Collection Management with a Preservation Perspective
In the fall of 2018 I joined the Preservation Lab as a Student Conservation Assistant. I was excited to engage my skills as a painter, printmaker, and DIY bookmaker to help preserve library materials. At the time, I was in the final year of my MFA in poetry and intended to continue at IU to complete my library degree. I started as most Student Conservation Assistants in the book conservation lab have: removing the staples from music scores and sewing them into pamphlet binders. To some it would seem a tedious job, but I found the meditative, repetitive task relaxing and I was eager to learn more.
For the next year and a half I learned treatments and tricks from everyone who worked in the lab, picking up details about how books are made, why they fall apart, and how books are identified and prioritized for repair or stabilization. By early spring of 2020, I was practicing just about every treatment available to Student Conservation Assistants in the lab. Then suddenly, like many others, everything changed because of COVID and I was no longer able to work in the lab.
Over the year of quarantine and lock-down that followed, I continued my MLS coursework remotely, leaning into my interests in collection management, research support, and teaching. When vaccinations became widely available in the spring of 2021, I was delighted to be offered the opportunity to return to the lab for the summer to participate in a de-duplication and preservation project for the Folklore Collection; a project designed as a pilot for larger de-duplication and preservation efforts. Working on this project both mobilized and tested my existing preservation knowledge, expanded on my database management skills, and deepened my understanding of library workflows, policies, and procedures.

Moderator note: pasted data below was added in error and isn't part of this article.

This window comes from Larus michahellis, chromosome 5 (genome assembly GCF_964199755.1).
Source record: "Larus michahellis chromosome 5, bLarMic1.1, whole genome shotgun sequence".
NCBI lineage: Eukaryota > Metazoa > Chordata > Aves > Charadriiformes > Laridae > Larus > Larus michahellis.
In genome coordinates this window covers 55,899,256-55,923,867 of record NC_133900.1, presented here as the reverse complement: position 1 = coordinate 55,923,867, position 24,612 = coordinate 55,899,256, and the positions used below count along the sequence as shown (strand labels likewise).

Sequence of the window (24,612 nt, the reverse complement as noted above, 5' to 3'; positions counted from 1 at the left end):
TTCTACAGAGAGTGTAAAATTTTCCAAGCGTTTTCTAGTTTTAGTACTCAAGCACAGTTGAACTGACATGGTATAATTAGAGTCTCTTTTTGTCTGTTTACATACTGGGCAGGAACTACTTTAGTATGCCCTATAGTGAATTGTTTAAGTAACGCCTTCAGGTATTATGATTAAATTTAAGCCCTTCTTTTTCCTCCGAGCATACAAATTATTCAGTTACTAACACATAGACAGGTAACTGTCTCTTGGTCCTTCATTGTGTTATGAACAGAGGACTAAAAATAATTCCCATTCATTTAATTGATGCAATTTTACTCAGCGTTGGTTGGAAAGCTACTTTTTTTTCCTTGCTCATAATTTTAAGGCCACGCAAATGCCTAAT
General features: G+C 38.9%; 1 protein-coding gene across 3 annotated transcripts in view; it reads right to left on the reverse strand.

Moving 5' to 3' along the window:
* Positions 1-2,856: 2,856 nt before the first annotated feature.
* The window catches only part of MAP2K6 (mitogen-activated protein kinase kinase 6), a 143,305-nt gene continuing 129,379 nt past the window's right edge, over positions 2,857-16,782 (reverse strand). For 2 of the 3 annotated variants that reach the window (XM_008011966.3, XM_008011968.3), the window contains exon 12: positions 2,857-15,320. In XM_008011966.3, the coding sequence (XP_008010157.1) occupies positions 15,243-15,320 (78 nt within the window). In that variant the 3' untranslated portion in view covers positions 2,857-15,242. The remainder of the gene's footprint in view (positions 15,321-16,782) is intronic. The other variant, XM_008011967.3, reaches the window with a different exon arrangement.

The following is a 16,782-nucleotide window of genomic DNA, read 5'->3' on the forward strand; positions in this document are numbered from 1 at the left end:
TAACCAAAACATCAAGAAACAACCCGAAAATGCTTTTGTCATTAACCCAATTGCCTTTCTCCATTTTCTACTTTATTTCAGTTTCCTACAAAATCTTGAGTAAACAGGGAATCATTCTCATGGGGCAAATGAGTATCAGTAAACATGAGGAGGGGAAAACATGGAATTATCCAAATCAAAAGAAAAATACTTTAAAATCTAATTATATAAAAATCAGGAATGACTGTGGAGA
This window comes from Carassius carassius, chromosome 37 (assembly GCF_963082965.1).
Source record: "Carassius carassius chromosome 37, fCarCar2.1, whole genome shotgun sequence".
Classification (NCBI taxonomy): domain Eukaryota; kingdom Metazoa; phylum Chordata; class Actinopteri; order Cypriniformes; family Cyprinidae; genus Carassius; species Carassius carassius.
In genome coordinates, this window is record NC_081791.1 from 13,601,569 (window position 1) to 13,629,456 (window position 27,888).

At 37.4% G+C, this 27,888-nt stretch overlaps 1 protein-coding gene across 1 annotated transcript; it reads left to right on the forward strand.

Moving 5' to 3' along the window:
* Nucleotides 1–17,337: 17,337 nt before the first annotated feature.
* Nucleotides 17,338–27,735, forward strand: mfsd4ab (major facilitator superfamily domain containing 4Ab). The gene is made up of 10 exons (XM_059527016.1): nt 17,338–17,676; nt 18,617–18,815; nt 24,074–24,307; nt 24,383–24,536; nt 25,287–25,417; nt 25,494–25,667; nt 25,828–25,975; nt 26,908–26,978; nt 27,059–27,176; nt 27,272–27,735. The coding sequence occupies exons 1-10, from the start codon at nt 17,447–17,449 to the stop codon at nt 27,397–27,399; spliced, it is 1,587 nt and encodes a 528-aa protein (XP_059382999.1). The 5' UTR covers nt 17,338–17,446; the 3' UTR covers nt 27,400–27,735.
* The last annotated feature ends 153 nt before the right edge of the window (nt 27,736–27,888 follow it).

For the next month and a half, hundreds of books passed through my hands. It was my role to look at each set and evaluate them based on how they were made, evaluate prior repairs, and their present condition (see the previous blog on this site, You Can’t Judge a Book by the Cover, which explains a lot of the thinking that goes into such an evaluation).
Some sets were easy: a copy sewn through the fold with little wear to the interior or covers was an obvious choice when compared to an over-sewn copy with too-tight binding, and brittle, torn pages.
When these decisions became difficult was when choosing between very bad copies of the same book.
This is where the skills I’d gained in my years as a Student Conservation Assistant really came in handy. Because of my past preservation experience, I could estimate how much time it would take to complete various repairs, identify opportunities for simpler, less-time consuming fixes, or know when to bring the two awful copies to my supervisor for her opinion.
As I worked my way through the project, giving recommendations for repair and turning the books over to the full-time conservation staff, I encountered binding methods I’d not yet seen, books with unidentified substances smeared across their pages, heart-warming inscriptions to beloved professors, and the unfortunate reality of acidic paper gone brittle and crumbling as I turned each page. Through conversations with the conservation staff, I expanded my knowledge of preservation techniques and witnessed how conservators make different decisions based on the item and its needs. There are a number of ways to approach a book in need of repair, and sometimes two conservators will make different decisions, or the same conservator might take a different approach on a different day, due to external factors like overall workload or the skill level of available staff. Like so many things in the library world, there is more than one way to do it! Hearing back from full-time preservation staff about how the treatment they ultimately performed aligned and differed from my recommendation was uniquely instructive, and served to deepen knowledge of book repair techniques and decision-making.